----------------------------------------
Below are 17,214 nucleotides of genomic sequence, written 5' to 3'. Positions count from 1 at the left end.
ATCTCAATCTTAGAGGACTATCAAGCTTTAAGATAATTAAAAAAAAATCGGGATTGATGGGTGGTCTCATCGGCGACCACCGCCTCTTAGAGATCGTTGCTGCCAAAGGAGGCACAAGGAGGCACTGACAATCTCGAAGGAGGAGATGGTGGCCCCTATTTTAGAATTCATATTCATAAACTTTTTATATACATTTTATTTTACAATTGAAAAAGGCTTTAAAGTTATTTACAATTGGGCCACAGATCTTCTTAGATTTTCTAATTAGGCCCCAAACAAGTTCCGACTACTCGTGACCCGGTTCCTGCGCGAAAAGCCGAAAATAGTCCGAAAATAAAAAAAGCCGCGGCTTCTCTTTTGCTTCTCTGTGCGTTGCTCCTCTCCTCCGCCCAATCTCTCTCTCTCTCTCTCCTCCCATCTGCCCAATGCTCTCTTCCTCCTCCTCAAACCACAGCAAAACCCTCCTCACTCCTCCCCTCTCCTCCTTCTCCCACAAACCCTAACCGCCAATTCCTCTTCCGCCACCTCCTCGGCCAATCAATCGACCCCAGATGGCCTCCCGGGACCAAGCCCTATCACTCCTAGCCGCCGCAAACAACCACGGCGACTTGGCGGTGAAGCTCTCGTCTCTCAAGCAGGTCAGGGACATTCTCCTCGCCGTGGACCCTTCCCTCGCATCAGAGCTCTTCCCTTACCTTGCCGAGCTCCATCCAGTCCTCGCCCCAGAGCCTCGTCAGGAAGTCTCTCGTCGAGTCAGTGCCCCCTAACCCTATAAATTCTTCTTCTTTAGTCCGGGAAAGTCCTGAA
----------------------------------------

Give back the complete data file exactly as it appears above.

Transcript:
Below are 17,214 nucleotides of genomic sequence, written 5' to 3'. Positions count from 1 at the left end.
ATCTCAATCTTAGAGGACTATCAAGCTTTAAGATAATTAAAAAAAAATCGGGATTGATGGGTGGTCTCATCGGCGACCACCGCCTCTTAGAGATCGTTGCTGCCAAAGGAGGCACAAGGAGGCACTGACAATCTCGAAGGAGGAGATGGTGGCCCCTATTTTAGAATTCATATTCATAAACTTTTTATATACATTTTATTTTACAATTGAAAAAGGCTTTAAAGTTATTTACAATTGGGCCACAGATCTTCTTAGATTTTCTAATTAGGCCCCAAACAAGTTCCGACTACTCGTGACCCGGTTCCTGCGCGAAAAGCCGAAAATAGTCCGAAAATAAAAAAAGCCGCGGCTTCTCTTTTGCTTCTCTGTGCGTTGCTCCTCTCCTCCGCCCAATCTCTCTCTCTCTCTCTCCTCCCATCTGCCCAATGCTCTCTTCCTCCTCCTCAAACCACAGCAAAACCCTCCTCACTCCTCCCCTCTCCTCCTTCTCCCACAAACCCTAACCGCCAATTCCTCTTCCGCCACCTCCTCGGCCAATCAATCGACCCCAGATGGCCTCCCGGGACCAAGCCCTATCACTCCTAGCCGCCGCAAACAACCACGGCGACTTGGCGGTGAAGCTCTCGTCTCTCAAGCAGGTCAGGGACATTCTCCTCGCCGTGGACCCTTCCCTCGCATCAGAGCTCTTCCCTTACCTTGCCGAGCTCCATCCAGTCCTCGCCCCAGAGCCTCGTCAGGAAGTCTCTCGTCGAGTCAGTGCCCCCTAACCCTATAAATTCTTCTTCTTTAGTCCGGGAAAGTCCTGAA